Blog post

  It is quite interesting to live in the society where two languages are used almost interchangeably.  Good example is Canada where both English and French are written on almost anything. Automated reply on phone have both English and French as well.  As I spend some time in Canada every summer, I have become used to seeing instructions/directions etc. in both languages. 

  I wrote about the benefit of knowing two languages as you become aware of the unique characteristics of the language by learning another.  Language indicates what type of differences the society where the language is used  is sensitive to.  For example, the age and seniority plays a significant role in Japan, thus the language indicates the age difference clearly.  The examples shown were brother and sister.  In Japanese, clear distinction is made between older or younger, i.e. age and seniority,  while in English the distinction is not made that clear.  There are many different expressions showing how it rains in Japanese (some I do not even know), but not many in English, I hear.  It makes you aware of the differences when you learn another language than your own.

 I am thinking about the difference, as I am in the process of translating my recent articles into English.  I would rather do it myself than ask some professional to do so, as it is my idea and concept and I am the one that knows well how writing has developed to the final form.  (I do ask for professional help in editing and proof-reading.)  It is translation of concept, and not language and words per se I am trying to do, and thus, the original writer (in this case, myself) would know the concept better.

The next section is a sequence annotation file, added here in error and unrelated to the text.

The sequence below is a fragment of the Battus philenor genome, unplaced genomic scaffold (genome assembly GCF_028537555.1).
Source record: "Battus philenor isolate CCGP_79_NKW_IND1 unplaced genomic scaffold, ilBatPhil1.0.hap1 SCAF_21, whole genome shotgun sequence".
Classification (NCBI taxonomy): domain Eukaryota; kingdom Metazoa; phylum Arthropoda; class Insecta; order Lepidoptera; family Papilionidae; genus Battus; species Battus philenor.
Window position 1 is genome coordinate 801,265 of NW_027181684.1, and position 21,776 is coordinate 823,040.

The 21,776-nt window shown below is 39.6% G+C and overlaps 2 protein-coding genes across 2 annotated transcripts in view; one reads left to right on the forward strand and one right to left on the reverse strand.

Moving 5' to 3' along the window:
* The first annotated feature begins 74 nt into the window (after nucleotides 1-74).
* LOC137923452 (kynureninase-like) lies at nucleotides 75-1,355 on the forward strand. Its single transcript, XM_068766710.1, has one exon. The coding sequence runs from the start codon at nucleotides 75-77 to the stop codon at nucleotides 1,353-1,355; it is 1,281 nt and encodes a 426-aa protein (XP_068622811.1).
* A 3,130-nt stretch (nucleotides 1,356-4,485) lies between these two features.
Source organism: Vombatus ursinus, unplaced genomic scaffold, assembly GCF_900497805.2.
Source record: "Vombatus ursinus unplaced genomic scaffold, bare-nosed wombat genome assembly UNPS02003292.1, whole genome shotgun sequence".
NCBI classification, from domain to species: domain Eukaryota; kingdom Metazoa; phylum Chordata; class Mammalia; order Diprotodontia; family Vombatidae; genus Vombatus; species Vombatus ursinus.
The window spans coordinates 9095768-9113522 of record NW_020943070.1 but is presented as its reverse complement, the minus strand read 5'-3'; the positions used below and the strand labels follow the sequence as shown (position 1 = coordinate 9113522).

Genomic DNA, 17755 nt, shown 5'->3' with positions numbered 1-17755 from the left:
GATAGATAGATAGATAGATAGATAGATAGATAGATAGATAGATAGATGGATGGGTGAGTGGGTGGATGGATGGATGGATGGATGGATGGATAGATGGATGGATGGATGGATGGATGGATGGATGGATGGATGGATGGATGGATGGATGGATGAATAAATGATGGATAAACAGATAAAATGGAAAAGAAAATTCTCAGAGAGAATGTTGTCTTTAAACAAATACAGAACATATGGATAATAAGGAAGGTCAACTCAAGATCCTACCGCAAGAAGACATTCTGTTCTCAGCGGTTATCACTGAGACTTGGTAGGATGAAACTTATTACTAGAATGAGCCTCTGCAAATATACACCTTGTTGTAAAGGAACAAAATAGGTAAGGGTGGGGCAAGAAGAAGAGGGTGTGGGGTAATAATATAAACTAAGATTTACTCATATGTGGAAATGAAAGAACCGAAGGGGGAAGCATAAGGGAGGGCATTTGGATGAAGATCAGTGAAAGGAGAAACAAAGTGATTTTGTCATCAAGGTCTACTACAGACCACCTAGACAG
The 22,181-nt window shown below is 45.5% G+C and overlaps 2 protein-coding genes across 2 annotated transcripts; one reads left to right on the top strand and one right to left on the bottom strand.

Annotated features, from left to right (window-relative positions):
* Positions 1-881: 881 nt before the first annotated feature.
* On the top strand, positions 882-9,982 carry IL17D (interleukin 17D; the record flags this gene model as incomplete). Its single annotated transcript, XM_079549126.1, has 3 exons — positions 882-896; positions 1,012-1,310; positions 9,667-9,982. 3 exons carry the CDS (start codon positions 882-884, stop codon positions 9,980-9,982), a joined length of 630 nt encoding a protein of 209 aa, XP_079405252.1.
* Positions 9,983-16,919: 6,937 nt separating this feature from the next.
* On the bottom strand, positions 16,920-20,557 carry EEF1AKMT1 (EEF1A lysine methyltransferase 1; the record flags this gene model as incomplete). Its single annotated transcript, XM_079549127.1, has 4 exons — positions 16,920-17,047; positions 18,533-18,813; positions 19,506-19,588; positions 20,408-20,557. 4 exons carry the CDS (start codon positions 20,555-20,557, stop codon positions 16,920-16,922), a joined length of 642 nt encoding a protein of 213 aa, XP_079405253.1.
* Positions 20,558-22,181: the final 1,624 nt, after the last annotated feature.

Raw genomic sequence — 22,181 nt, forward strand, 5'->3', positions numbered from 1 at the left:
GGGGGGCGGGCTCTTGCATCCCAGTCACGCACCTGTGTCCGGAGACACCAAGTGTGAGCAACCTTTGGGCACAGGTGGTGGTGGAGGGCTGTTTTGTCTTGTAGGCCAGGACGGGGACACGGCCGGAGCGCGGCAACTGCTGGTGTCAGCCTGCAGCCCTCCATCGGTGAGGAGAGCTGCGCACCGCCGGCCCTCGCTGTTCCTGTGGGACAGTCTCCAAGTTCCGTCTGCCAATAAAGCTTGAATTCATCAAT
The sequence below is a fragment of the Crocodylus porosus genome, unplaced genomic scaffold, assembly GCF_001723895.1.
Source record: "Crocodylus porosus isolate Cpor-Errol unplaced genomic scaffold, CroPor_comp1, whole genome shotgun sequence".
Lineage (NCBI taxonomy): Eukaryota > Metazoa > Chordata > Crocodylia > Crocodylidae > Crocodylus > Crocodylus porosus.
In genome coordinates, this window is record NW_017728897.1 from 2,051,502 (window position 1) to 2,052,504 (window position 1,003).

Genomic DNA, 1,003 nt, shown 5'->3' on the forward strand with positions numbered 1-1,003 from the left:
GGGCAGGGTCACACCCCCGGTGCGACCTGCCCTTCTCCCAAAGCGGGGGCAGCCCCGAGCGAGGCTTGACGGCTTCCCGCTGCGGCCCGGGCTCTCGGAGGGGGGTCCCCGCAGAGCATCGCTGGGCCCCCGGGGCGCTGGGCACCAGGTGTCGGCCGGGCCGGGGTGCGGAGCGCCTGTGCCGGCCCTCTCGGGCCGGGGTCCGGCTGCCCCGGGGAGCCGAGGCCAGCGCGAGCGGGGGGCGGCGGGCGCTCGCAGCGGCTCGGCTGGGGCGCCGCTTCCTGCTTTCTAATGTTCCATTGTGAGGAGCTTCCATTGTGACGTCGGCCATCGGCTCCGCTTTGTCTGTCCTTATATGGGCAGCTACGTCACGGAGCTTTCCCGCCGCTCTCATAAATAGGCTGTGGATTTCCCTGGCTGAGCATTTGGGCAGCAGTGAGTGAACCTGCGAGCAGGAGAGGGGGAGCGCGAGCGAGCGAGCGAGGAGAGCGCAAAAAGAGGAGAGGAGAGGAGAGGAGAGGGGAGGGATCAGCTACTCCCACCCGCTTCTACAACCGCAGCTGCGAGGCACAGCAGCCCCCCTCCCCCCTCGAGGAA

What I find often when translating my own article is that my sentences are too long and try to capture too many ideas.  I personally like simple sentences and make every effort to write in simple, short sentences.  However, as I write and rewrite so many times, my sentences tend to become too long and the structure becomes too complicated.   I realize it when I try to translate into English. (In fact, when I ask for editing at the early stage of my writing in Japanese, the editors usually come back with comments that my sentences tend to be too long.)    Sometimes lanuguage does not even convey the feeling, as I know that photographers and designers can communicate much better directly even though they speak different language.  They speak the same “language” in concept and expressions.

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